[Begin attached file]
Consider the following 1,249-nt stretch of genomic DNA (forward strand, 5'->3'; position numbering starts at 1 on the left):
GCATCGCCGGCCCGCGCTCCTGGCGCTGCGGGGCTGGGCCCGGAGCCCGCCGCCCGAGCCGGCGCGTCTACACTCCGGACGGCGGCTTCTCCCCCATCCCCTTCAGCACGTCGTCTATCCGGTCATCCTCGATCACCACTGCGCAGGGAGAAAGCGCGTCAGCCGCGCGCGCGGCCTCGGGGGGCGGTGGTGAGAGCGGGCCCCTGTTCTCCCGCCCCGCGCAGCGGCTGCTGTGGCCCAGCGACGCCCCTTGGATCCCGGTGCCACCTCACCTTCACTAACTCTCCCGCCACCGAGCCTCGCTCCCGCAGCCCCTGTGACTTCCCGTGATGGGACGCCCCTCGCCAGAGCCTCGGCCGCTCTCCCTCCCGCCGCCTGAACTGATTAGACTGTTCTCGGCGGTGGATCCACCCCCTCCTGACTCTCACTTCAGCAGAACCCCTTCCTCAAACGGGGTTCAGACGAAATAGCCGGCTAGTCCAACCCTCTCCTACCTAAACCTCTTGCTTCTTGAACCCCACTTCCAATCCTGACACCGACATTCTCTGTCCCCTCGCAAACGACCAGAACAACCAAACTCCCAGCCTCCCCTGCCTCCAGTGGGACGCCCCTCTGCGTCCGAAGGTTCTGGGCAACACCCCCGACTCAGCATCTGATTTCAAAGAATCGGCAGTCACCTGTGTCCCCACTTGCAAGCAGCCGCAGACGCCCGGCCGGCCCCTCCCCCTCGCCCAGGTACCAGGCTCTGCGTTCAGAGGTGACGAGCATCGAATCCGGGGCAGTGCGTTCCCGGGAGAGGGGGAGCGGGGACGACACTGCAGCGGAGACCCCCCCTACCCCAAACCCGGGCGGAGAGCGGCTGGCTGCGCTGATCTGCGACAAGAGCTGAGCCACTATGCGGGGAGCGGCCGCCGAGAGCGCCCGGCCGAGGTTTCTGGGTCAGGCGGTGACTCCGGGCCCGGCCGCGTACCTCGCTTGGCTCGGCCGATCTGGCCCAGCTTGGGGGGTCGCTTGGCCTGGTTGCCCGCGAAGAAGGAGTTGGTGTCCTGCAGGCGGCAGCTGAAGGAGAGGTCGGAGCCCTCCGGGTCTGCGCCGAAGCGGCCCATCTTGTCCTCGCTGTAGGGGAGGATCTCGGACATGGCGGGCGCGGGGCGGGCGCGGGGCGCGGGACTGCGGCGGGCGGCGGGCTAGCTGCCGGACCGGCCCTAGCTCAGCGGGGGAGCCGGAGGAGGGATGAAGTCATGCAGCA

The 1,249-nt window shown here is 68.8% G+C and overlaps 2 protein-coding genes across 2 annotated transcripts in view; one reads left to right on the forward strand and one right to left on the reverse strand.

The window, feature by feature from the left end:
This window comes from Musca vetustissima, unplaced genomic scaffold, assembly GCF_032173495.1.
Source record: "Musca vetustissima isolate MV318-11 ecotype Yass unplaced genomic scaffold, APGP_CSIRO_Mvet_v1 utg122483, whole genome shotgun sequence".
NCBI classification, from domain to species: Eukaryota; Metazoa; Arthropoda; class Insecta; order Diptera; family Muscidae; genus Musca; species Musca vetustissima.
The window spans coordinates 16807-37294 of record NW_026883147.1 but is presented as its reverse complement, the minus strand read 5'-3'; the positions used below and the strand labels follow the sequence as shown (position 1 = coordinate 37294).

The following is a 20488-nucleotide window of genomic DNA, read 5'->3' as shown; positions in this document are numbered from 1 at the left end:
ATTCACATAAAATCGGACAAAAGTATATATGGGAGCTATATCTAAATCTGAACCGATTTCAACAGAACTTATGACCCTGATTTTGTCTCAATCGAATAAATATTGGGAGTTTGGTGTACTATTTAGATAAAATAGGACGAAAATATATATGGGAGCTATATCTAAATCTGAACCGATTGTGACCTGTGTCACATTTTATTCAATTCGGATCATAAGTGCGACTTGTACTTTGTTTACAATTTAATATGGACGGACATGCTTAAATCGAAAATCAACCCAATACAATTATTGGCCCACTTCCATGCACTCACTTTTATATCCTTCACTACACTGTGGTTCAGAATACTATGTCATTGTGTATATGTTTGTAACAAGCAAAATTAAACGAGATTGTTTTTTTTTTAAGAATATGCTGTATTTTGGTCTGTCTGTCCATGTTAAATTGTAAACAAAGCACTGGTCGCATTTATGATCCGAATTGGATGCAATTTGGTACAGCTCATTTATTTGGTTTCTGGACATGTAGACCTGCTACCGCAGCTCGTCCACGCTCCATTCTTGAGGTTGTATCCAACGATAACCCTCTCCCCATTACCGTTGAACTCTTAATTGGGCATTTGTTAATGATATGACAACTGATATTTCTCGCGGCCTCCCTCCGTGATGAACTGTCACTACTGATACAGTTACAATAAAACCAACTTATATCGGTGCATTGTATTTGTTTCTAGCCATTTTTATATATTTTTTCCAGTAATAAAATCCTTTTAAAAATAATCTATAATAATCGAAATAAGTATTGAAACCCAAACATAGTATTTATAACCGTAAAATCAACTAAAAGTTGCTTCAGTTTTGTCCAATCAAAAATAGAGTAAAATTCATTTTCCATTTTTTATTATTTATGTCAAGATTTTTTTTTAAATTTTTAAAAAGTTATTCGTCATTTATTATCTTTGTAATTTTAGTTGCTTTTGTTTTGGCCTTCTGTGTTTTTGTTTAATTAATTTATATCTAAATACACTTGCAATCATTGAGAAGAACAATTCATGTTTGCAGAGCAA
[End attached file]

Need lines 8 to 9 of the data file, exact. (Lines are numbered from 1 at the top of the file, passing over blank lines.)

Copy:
The window spans coordinates 16807-37294 of record NW_026883147.1 but is presented as its reverse complement, the minus strand read 5'-3'; the positions used below and the strand labels follow the sequence as shown (position 1 = coordinate 37294).

The following is a 20488-nucleotide window of genomic DNA, read 5'->3' as shown; positions in this document are numbered from 1 at the left end: